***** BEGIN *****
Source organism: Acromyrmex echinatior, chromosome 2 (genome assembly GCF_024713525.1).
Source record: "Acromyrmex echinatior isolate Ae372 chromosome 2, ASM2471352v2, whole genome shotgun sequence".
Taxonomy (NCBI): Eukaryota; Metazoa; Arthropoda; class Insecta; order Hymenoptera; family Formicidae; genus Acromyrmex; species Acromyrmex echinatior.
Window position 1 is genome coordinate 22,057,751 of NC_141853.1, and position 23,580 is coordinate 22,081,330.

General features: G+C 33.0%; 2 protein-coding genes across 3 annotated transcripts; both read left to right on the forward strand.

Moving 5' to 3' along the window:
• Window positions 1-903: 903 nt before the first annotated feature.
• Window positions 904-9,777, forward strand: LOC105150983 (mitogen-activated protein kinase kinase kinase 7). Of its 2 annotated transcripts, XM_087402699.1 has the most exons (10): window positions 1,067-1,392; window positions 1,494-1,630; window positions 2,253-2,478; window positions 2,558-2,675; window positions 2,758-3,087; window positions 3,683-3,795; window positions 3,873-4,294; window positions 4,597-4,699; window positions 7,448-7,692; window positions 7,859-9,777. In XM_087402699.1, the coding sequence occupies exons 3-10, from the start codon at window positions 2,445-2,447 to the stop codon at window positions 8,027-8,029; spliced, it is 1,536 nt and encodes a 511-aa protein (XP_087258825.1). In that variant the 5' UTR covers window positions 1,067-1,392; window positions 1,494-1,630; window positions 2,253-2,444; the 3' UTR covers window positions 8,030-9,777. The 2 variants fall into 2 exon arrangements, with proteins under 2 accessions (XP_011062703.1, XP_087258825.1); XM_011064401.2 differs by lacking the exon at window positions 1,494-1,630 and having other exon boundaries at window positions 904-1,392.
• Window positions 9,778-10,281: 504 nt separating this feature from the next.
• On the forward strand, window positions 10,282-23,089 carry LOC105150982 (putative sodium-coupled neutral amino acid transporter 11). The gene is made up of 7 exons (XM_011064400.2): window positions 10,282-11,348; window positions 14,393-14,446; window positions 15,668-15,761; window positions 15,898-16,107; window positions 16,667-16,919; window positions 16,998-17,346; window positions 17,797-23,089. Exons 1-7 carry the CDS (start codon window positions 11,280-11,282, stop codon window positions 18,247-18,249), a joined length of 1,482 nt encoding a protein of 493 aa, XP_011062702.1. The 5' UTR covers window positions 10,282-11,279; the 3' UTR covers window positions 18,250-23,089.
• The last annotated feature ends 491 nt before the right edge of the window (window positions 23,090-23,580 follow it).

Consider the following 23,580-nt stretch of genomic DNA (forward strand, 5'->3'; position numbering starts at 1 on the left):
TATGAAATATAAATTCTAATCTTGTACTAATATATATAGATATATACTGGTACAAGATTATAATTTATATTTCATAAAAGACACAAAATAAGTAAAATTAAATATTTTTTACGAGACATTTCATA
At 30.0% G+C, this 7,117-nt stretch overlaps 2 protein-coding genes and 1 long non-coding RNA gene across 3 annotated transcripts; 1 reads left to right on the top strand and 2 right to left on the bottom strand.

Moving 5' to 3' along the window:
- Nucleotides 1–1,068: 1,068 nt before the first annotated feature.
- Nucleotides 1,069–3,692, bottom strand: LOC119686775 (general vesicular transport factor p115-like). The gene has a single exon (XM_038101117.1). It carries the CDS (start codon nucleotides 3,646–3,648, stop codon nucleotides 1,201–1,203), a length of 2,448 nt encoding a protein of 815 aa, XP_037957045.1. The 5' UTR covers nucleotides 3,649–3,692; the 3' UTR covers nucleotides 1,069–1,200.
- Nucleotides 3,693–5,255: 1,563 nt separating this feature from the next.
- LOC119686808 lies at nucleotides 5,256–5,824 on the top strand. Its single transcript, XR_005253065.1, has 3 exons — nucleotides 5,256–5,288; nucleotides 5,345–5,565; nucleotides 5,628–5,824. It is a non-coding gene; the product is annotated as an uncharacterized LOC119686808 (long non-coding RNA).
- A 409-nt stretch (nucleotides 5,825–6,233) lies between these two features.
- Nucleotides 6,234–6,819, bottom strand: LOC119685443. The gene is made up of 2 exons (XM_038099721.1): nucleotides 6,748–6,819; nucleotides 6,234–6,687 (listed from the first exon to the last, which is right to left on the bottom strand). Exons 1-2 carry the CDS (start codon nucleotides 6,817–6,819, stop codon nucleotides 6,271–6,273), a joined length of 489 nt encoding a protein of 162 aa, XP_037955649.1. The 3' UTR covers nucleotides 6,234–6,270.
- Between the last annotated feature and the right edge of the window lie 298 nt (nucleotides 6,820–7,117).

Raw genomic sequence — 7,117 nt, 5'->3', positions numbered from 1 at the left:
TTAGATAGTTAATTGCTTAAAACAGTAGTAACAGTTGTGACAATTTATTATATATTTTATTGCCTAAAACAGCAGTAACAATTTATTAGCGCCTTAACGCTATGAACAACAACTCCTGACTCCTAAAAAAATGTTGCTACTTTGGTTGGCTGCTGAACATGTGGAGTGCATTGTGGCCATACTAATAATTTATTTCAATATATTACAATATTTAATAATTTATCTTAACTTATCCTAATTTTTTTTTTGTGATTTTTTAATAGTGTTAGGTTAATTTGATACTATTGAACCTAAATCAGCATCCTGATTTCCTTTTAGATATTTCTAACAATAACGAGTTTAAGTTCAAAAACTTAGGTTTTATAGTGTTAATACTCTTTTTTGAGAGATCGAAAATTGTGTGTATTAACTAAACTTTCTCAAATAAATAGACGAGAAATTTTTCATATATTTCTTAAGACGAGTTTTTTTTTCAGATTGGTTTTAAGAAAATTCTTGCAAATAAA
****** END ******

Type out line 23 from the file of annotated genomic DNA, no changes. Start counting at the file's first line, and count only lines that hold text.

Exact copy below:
Raw genomic sequence — 7,117 nt, 5'->3', positions numbered from 1 at the left: